Alexis sets the record, but Germany come back for draw

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Alexis Sanchez became Chile’s all-time leading goalscorer (38) on Thursday, and La Roja inched ever closer to progression at the 2017 Confederations Cup with a 1-1 draw against Germany.

[ MORE: VAR steps in to help Aussies draw Cameroon, 1-1 ]

Sanchez moved past Marcelo Salas with his 6th-minute opener (above video) to capitalize on a poor turnover and complete a quick one-two atop Germany’s 18-yard box. Arturo Vidal put a foot in to disrupt Germany’s attempt to play out of the back, and the ball fell to Sanchez who quickly played it back to Vidal, who played Sanchez into the box for a left-footed finish inside the near post.

[ MORE: Latest 2017 Confederations Cup news

Chile’s lead wouldn’t quite last until halftime, though, as Lars Stindl got on the end of Jonas Hector’s cross in the 41st minute to bring the reigning World Cup champions back to level terms and all but secure their place in the next round.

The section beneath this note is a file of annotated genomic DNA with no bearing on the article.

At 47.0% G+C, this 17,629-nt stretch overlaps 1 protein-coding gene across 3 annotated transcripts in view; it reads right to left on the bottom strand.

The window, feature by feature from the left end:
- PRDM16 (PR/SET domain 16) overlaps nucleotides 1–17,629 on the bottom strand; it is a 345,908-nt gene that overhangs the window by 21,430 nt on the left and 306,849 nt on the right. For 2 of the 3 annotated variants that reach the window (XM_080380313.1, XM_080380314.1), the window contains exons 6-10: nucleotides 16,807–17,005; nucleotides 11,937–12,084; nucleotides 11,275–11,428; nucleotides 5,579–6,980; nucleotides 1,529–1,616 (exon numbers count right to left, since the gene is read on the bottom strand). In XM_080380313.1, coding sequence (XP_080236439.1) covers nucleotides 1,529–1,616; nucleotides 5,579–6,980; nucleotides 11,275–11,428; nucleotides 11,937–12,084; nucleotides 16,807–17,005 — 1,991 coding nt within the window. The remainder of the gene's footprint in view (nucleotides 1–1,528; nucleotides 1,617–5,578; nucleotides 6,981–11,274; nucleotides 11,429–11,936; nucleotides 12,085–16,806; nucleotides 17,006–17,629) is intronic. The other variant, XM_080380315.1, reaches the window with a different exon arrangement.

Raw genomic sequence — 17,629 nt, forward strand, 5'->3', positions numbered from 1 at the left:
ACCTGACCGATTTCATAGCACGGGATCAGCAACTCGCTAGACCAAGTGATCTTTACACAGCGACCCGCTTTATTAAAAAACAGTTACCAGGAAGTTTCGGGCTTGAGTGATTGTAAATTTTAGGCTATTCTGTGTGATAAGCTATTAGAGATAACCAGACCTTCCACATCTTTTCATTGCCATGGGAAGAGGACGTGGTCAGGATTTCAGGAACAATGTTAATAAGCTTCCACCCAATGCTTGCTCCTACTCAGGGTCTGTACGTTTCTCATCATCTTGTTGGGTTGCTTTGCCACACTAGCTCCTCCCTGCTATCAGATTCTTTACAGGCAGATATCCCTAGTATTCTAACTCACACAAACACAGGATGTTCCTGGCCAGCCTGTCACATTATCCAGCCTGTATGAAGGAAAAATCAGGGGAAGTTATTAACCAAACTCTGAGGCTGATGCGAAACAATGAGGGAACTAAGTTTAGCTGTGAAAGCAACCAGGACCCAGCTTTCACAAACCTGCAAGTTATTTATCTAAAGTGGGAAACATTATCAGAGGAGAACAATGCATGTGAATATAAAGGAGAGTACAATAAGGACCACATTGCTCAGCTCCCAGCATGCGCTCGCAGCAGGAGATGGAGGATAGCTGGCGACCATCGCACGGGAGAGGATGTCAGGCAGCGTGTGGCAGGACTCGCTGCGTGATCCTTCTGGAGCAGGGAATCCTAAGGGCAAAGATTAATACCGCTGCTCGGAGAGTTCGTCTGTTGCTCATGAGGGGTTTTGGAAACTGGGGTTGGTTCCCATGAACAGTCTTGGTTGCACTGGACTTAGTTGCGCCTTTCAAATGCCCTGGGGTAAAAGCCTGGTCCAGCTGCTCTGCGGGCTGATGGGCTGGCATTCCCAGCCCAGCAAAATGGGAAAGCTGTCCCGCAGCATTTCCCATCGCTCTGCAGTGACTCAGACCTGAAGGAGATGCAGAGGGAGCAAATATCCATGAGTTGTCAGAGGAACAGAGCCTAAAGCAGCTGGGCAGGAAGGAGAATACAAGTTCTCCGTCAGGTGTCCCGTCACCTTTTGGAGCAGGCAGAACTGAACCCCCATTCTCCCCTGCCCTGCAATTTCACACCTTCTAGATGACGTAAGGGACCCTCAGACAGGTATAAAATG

With the result, Chile and Germany remain tied on top of Group B (4 points) with one game to play. Given the distance between themselves and Australia and Cameron (1 point each) in third and fourth, a draw in their final group games would be more than enough to go through to the semifinals. One-goal defeats would even do the trick.

Kenny Saief approved for one-time switch from Israel to USMNT

Photo by Dean Mouhtaropoulos/Getty Images
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Kenny Saief has been officially cleared by FIFA to make his one-time switch of international allegiance from Israel to the United States, the U.S. Soccer Federation announced on Thursday.

Saief, 23, was born in Panama City, Fla., to Druze-Israeli parents and began his youth career with Maccabi Haifa in 2005, at the age of 11. After a handful of first-team appearances for various Israeli clubs between 2010 and 2013, Saief earned a regular place in Ironi Nir Ramat HaSharon’s first team during the 2013-14 season. In the summer of 2014, he moved to Belgian side Gent, where he’s played in the UEFA Champions League and Europa League. U.S. men’s national team head coach Bruce Arena included Saief on his 40-man preliminary roster for next month’s 2017 Gold Cup.

[ MORE: Transfer rumor roundup ]

He appeared for Israeli youth national teams at just about every level, but having grown frustrated at the lack of a call-up to the senior team, Saief made it known many months ago he would consider a switch to the USMNT if the omission continued.

Saief figures to serve as something of a utility-man for the USMNT, at least from the start. He’s a left-footed midfielder who’s played extensively on both the left and right wings, and even a bit at left back. It’s the latter that should most intrigued USMNT fans, considering the dearth of options available at the position.